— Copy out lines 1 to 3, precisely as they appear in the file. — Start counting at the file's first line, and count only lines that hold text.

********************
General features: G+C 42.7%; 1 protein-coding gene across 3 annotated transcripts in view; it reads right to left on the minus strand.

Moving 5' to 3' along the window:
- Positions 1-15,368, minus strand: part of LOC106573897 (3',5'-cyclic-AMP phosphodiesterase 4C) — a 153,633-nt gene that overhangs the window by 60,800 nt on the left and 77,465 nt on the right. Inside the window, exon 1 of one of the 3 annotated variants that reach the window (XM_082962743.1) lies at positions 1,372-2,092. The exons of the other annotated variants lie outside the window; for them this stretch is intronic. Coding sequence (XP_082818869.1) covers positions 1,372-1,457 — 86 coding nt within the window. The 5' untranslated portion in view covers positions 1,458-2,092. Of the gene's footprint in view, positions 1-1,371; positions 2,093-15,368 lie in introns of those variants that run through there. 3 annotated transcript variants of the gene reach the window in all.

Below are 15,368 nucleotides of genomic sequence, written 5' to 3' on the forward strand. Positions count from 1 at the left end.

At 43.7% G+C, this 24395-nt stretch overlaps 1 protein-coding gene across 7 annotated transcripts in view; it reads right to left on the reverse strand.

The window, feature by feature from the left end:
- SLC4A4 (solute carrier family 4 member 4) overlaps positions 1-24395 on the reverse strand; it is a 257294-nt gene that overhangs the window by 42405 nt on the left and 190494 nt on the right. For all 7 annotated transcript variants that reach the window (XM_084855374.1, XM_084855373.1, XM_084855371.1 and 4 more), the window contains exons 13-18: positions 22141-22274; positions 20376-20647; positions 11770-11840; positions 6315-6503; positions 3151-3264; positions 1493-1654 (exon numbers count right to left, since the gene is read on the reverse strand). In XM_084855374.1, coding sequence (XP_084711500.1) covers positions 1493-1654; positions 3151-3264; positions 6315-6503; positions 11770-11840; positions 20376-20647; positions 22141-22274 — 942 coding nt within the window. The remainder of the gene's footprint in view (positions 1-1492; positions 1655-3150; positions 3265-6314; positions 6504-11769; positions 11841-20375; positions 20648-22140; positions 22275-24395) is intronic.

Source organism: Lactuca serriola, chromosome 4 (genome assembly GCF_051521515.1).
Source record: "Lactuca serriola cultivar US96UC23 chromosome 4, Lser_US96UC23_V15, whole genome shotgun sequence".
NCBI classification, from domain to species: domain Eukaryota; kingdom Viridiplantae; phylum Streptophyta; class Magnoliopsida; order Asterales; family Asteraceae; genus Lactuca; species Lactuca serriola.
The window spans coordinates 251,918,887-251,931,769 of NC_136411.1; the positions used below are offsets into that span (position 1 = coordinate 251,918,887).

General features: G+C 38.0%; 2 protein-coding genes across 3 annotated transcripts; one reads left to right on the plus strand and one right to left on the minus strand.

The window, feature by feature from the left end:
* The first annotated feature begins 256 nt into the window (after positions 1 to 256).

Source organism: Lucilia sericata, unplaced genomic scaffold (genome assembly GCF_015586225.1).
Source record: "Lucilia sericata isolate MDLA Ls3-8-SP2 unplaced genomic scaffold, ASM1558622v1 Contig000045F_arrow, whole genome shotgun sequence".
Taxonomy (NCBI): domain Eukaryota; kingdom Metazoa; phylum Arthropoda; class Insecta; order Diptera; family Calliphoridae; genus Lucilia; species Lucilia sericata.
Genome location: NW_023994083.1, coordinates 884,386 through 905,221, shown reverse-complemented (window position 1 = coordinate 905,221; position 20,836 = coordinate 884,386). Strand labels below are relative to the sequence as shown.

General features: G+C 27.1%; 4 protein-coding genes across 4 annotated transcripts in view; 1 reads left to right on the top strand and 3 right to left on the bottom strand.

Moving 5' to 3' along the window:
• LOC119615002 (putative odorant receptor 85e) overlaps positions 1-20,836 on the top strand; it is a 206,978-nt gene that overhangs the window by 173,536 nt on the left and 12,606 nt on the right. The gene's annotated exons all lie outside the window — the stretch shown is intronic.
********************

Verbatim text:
General features: G+C 42.7%; 1 protein-coding gene across 3 annotated transcripts in view; it reads right to left on the minus strand.

Moving 5' to 3' along the window:
- Positions 1-15,368, minus strand: part of LOC106573897 (3',5'-cyclic-AMP phosphodiesterase 4C) — a 153,633-nt gene that overhangs the window by 60,800 nt on the left and 77,465 nt on the right. Inside the window, exon 1 of one of the 3 annotated variants that reach the window (XM_082962743.1) lies at positions 1,372-2,092. The exons of the other annotated variants lie outside the window; for them this stretch is intronic. Coding sequence (XP_082818869.1) covers positions 1,372-1,457 — 86 coding nt within the window. The 5' untranslated portion in view covers positions 1,458-2,092. Of the gene's footprint in view, positions 1-1,371; positions 2,093-15,368 lie in introns of those variants that run through there. 3 annotated transcript variants of the gene reach the window in all.